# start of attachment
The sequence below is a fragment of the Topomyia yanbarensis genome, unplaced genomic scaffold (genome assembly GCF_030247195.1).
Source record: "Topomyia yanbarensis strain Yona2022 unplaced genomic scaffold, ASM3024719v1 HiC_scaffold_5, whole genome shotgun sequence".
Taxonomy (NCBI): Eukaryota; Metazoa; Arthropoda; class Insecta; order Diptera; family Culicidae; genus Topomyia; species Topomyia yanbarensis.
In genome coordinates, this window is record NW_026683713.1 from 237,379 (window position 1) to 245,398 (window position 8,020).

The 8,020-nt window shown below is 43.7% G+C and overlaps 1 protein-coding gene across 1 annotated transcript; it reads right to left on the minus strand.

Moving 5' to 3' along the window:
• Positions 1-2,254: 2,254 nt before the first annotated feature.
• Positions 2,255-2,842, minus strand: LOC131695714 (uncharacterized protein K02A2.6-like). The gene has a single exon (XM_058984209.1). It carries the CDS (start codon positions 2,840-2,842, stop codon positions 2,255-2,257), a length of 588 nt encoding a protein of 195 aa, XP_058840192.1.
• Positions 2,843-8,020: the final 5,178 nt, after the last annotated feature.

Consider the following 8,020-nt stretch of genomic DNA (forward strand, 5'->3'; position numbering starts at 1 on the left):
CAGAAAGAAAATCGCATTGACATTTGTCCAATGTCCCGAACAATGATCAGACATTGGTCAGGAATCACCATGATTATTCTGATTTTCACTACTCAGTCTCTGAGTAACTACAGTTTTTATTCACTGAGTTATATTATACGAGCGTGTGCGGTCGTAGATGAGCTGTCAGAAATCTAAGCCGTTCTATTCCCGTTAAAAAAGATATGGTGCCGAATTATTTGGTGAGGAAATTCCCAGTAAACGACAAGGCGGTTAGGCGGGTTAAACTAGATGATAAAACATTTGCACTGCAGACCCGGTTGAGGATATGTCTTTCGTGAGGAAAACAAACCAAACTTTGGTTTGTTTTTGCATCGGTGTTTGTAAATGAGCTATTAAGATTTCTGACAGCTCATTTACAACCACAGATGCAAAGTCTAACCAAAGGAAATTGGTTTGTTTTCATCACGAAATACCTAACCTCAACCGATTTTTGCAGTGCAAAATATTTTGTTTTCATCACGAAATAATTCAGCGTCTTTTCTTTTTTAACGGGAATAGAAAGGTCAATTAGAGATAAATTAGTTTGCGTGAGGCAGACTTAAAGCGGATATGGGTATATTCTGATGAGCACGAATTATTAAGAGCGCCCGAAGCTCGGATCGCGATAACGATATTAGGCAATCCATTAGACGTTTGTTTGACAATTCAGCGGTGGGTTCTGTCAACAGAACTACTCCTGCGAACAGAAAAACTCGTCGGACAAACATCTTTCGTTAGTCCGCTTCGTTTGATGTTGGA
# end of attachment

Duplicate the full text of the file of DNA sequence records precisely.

The sequence below is a fragment of the Topomyia yanbarensis genome, unplaced genomic scaffold (genome assembly GCF_030247195.1).
Source record: "Topomyia yanbarensis strain Yona2022 unplaced genomic scaffold, ASM3024719v1 HiC_scaffold_5, whole genome shotgun sequence".
Taxonomy (NCBI): Eukaryota; Metazoa; Arthropoda; class Insecta; order Diptera; family Culicidae; genus Topomyia; species Topomyia yanbarensis.
In genome coordinates, this window is record NW_026683713.1 from 237,379 (window position 1) to 245,398 (window position 8,020).

The 8,020-nt window shown below is 43.7% G+C and overlaps 1 protein-coding gene across 1 annotated transcript; it reads right to left on the minus strand.

Moving 5' to 3' along the window:
• Positions 1-2,254: 2,254 nt before the first annotated feature.
• Positions 2,255-2,842, minus strand: LOC131695714 (uncharacterized protein K02A2.6-like). The gene has a single exon (XM_058984209.1). It carries the CDS (start codon positions 2,840-2,842, stop codon positions 2,255-2,257), a length of 588 nt encoding a protein of 195 aa, XP_058840192.1.
• Positions 2,843-8,020: the final 5,178 nt, after the last annotated feature.

Consider the following 8,020-nt stretch of genomic DNA (forward strand, 5'->3'; position numbering starts at 1 on the left):
CAGAAAGAAAATCGCATTGACATTTGTCCAATGTCCCGAACAATGATCAGACATTGGTCAGGAATCACCATGATTATTCTGATTTTCACTACTCAGTCTCTGAGTAACTACAGTTTTTATTCACTGAGTTATATTATACGAGCGTGTGCGGTCGTAGATGAGCTGTCAGAAATCTAAGCCGTTCTATTCCCGTTAAAAAAGATATGGTGCCGAATTATTTGGTGAGGAAATTCCCAGTAAACGACAAGGCGGTTAGGCGGGTTAAACTAGATGATAAAACATTTGCACTGCAGACCCGGTTGAGGATATGTCTTTCGTGAGGAAAACAAACCAAACTTTGGTTTGTTTTTGCATCGGTGTTTGTAAATGAGCTATTAAGATTTCTGACAGCTCATTTACAACCACAGATGCAAAGTCTAACCAAAGGAAATTGGTTTGTTTTCATCACGAAATACCTAACCTCAACCGATTTTTGCAGTGCAAAATATTTTGTTTTCATCACGAAATAATTCAGCGTCTTTTCTTTTTTAACGGGAATAGAAAGGTCAATTAGAGATAAATTAGTTTGCGTGAGGCAGACTTAAAGCGGATATGGGTATATTCTGATGAGCACGAATTATTAAGAGCGCCCGAAGCTCGGATCGCGATAACGATATTAGGCAATCCATTAGACGTTTGTTTGACAATTCAGCGGTGGGTTCTGTCAACAGAACTACTCCTGCGAACAGAAAAACTCGTCGGACAAACATCTTTCGTTAGTCCGCTTCGTTTGATGTTGGA